WASHINGTON (CNN) -- More than a hundred Toyota dealership owners and staff rallied on Capitol Hill Tuesday to defend their businesses and Toyota as Congress opened high-profile hearings into recent large-scale vehicle recalls.
"We take great pride in the fact that as of last night, together we've done over 690,000 recalls already and are pacing at 50,000 a day throughout the United States," Paul Atkinson, chairman of the Toyota National Dealer Council, said to the crowd. "My question for you is: How did we suddenly overnight become the villain?"
Toyota (TM) has recalled more than 8 million vehicles in connection with possible unintended acceleration. Separately, the 2010 Toyota Prius was the subject of a recall due to complaints about its brakes. Even with Toyota's long-time reputation for brand loyalty among consumers, dealers have seen sales plunge and continue to field phone calls from concerned drivers.
"I had customers calling me as soon as the news hit. And I didn't know more than they did. How do you think that feels answering the phone?" said Susan Scarola, president and CEO of DCH Auto Group. "[Dealerships] would do anything to service our customers and make sure they're safe. And instead, the news came from all over the place. Now is that Toyota's fault? I don't know whose fault it is. But I know there was a much more productive way to handle this than what's happened in the past 30 days."
The first of three congressional hearings on Toyota's recall problems began Tuesday in the House Oversight and Investigations subcommittee. Chairman Bart Stupak, D-Michigan, has said his panel's preliminary review of 75,000 pages of Toyota's internal company documents raised significant concerns. In particular, Toyota boasted of saving $100 million by dodging a more extensive recall of the Toyota Camry and Lexus.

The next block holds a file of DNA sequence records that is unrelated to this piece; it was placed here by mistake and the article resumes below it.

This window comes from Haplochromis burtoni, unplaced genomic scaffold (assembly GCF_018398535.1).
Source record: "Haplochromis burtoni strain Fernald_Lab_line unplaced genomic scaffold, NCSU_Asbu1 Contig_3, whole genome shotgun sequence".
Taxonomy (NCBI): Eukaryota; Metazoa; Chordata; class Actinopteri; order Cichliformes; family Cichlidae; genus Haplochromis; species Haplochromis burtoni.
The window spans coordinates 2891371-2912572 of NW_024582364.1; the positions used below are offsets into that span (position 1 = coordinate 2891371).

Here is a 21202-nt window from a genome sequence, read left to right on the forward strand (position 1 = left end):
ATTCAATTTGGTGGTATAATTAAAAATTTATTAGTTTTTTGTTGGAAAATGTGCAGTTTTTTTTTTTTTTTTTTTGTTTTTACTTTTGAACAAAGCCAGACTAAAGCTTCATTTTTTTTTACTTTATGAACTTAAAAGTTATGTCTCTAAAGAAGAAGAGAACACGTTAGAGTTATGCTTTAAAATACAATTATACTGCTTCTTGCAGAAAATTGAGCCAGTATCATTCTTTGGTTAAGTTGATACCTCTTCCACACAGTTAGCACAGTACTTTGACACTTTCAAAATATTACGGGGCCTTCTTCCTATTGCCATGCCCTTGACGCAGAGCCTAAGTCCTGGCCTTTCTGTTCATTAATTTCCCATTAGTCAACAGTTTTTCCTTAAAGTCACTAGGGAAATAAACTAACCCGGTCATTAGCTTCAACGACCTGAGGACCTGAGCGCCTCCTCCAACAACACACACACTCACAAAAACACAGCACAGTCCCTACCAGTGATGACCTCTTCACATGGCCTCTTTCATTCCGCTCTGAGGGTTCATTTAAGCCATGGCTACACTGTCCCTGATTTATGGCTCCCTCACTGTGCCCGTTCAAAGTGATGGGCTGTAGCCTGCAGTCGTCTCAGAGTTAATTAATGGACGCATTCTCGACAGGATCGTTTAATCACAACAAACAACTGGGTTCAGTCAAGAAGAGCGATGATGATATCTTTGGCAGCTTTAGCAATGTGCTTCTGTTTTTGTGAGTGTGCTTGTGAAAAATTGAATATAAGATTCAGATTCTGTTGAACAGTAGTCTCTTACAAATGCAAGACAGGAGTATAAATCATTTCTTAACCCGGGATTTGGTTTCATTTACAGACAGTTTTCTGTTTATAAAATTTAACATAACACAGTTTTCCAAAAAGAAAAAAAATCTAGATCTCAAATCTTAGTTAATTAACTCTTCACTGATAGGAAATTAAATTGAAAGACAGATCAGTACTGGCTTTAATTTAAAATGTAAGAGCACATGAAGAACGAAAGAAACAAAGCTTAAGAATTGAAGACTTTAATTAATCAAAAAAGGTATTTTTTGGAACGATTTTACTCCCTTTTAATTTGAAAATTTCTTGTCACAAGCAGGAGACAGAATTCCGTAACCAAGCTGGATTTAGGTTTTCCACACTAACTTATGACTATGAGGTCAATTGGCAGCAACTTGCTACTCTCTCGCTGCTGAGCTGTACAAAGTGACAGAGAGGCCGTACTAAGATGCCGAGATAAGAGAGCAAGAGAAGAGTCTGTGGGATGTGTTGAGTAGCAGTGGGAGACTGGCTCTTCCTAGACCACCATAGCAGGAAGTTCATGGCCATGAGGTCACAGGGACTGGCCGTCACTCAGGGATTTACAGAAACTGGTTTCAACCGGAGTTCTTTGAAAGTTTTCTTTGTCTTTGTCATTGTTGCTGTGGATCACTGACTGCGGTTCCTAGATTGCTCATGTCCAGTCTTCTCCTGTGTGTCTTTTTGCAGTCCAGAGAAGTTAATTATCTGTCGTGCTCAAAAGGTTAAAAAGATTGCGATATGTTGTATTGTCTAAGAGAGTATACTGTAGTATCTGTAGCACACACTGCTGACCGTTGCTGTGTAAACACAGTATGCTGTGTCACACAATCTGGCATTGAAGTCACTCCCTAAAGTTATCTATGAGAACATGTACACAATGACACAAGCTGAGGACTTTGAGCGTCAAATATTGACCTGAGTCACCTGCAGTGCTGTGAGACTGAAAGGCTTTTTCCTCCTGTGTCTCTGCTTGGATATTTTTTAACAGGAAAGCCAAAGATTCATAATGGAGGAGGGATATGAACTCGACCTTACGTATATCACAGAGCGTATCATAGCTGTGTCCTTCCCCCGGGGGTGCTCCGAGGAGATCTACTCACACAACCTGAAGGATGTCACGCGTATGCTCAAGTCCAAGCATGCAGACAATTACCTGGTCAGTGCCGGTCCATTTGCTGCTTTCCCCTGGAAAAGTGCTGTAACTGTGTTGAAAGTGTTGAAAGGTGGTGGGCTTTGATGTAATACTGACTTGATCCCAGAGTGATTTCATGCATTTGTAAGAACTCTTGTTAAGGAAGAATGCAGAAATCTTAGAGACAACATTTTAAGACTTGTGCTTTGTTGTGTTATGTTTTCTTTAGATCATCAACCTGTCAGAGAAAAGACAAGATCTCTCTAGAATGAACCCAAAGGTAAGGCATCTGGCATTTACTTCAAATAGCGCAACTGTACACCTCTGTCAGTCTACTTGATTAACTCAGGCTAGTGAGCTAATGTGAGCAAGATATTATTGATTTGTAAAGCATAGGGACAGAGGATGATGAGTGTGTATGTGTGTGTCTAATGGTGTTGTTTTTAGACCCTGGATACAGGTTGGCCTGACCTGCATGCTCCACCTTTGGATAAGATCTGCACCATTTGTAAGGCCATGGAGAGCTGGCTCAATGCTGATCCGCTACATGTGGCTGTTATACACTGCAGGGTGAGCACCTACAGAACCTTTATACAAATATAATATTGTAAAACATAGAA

Tamara Darvish of Darcars Automotive was quick to point out more bad news for Toyota could mean more bad news for their network of 172,000 employees in the United States.
Atkinson noted that, in the wake of last year's bailout of General Motors and Chrysler, they're now in competition with government-backed automakers for market share.
Asked if he thought that the U.S. government was promoting General Motors, Atkinson didn't mince words.
"They were the first to come with the program where they offered a Toyota customer a $1,000 incentive to trade in their Toyota product at a GM plant. Yes, they were the first that did that. Now several other manufacturers have followed," Atkinson said. "That's pretty tough. And one of the things we've got to do is we've got to get government out of our business."
But a message of optimism also was a recurring theme at Tuesday's rally. AutoNation President and CEO Mike Jackson said he believes the drop in sales was largely due to the fact that many vehicles were taken off the market until they were repaired. He does not expect the brand to suffer in the long term.
"What's fascinating about the American people is that if they see a company that's done it right for decades, but has a bad moment and makes a mistake and owns up to it and commits to change and does everything possible to make it right, the American people will understand and forgive," he said.
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